Putting the Soviet wage system in its best light, what one can discern from looking at this statistical collection is the intent of the CPSU leadership to use their very controlled wage system as a means to bridge the rural/urban producers' wealth divide. Compare the higher the percentage increase in 1973 with the lower the wage in 1965. NB: collective farmers percentage increase verses pecentage increase for workers in the state apparatus.
CPSU State controlled commodity production also included controls on the prices of commodities which were to be marketed to the producing wage-labourers. For example, rents paid to the collective State landord were extremely low. The price of bread was also kept extremely low as were a whole host of commodities e.g. public transport. Many services, like education and health care were taken out of commodity production and distributed freely on the basis of need. At the same time, many luxury commodities like furs were kept at prices higher than their exchange-values. Of course anomalies occurred with respect to the wages and privileges of more valued members of Soviet society e.g. top scientists and bureaucrats of the politburo.
Production was planned but, not by the rank and file producers. The producers remained wage-slaves, the social product of their labour remained alienated from their control, from common ownership. Rather the CPSU appointed bureaucrats to plan production/consumption of both commodified and non-commodified goods and services. This pattern of political power between subaltern wage-slaves and party bureaucrats as wage-slave drivers and rulers became the time-tested formula for implementing Leninist models of socialism. Marx and Engels critiqued the wage system as being the foundation of the capitalist mode of production. Marx and Engels proposed changing the mode of production to one where wealth was not commodified and sold rather, wealth would be produced for use and distributed on the basis of need. (See Wobbly times number 88-89)
One of the worst things about the Soviet wage system was the lack of freedom and power allowed the working class by the ruling party. This led to the typical dominance and submission social psychological character structure one sees in all class dominated societies. Dominance and submission is a dialectical tension against which the instinct to remove the collar from one's neck continually batters. For example, unemployment was, for all intents and purposes non-existent, indeed, it was against the law to be unemployed. As the propaganda of 'actually existing socialism' was experienced in daily life as wage-slavery, the body politic moved increasingly over time toward a favourable view of the realities of the higher standard of living and civil liberties in what were officially labeled, 'imperialist countries', the industrially developed capitalist States. Thus, the much touted transition from, the CPSU version of socialism to, the New Jerusalem of the higher stage aka 'communism', came to be seen for what it was, a lie used to maintain the power and wealth privileges of those at the top of the Soviet wage system. If one was an astute wage-labourer in the USSR, one could readily see in the works of Marx and Engels (works widely available in the USSR) that there was no theoretical distinction made between what they termed 'socialism' and 'communism'--the concepts were used interchangeably to mean a classless society where the collective product of labour was owned in common while production would be engaged in for use with wealth distributed on the basis of need. In fact, the abolition of the wage system and commodity production were Marx and Engels' theoretical foundation of socialism/communism, viz: "With the seizing of the means of production by society production of commodities is done away with, and, simultaneously, the mastery of the product over the producer."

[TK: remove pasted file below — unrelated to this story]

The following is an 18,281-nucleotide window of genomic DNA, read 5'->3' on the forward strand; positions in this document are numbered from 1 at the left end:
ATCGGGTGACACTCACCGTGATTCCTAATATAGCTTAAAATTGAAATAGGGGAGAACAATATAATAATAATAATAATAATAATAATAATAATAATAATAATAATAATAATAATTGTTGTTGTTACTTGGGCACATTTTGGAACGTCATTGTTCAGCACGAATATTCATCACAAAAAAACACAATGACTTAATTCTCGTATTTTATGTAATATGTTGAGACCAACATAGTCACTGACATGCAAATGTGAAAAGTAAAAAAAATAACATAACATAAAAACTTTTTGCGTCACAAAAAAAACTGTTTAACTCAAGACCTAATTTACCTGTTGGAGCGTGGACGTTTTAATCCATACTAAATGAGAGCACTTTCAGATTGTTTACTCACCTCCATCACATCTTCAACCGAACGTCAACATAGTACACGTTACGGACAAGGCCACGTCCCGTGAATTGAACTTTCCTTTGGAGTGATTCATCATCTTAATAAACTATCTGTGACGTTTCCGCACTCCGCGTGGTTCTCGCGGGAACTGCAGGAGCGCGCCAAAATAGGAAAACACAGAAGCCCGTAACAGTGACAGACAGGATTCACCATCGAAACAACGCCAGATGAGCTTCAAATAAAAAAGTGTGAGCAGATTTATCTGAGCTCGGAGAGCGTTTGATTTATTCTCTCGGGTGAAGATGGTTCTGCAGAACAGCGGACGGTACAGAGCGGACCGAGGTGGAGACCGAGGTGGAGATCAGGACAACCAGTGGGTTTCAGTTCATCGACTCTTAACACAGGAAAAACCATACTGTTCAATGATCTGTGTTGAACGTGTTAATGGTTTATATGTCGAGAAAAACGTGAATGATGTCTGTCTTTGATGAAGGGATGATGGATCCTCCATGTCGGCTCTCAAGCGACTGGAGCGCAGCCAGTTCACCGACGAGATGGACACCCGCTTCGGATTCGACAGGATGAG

On top of this, the obvious contradiction of maintaining a political State and calling it 'socialist' added insult to injury, as Marx and Engels continually point out in their very own writings.
"The people’s state has been flung in our teeth ad nauseam by the anarchists, although Marx’s anti-Proudhon piece and after it the Communist Manifesto declare outright that, with the introduction of the socialist order of society, the state will dissolve of itself and disappear. Now, since the state is merely a transitional institution of which use is made in the struggle, in the revolution, to keep down one’s enemies by force, it is utter nonsense to speak of a free people’s state; so long as the proletariat still makes use of the state, it makes use of it, not for the purpose of freedom, but of keeping down its enemies and, as soon as there can be any question of freedom, the state as such ceases to exist. We would therefore suggest that Gemeinwesen ["commonalty"] be universally substituted for state; it is a good old German word that can very well do service for the French “Commune.”" Engels' letter to Bebel, 1875
In the world at large, the capitalist propaganda about 'socialism' meaning a system of bureaucratic State despotism more and more took on the mantle of THE TRUTH thus feeding right-wing conservatism both inside and outside the USSR. At the same time, Soviet anti-capitalist propaganda increasingly came to be seen as, a BIG LIE both within and without the USSR and other 'actually existing' socialist States. The result of all this all too obvious attempt to manipulate workers' consciousness was the more or less unanimous embrace by the workers of capitalism in M-L State after M-L State in the historical approach to 1989.
For a more complete analysis of the Soviet wage system see:
Seongjin Jeong's paper: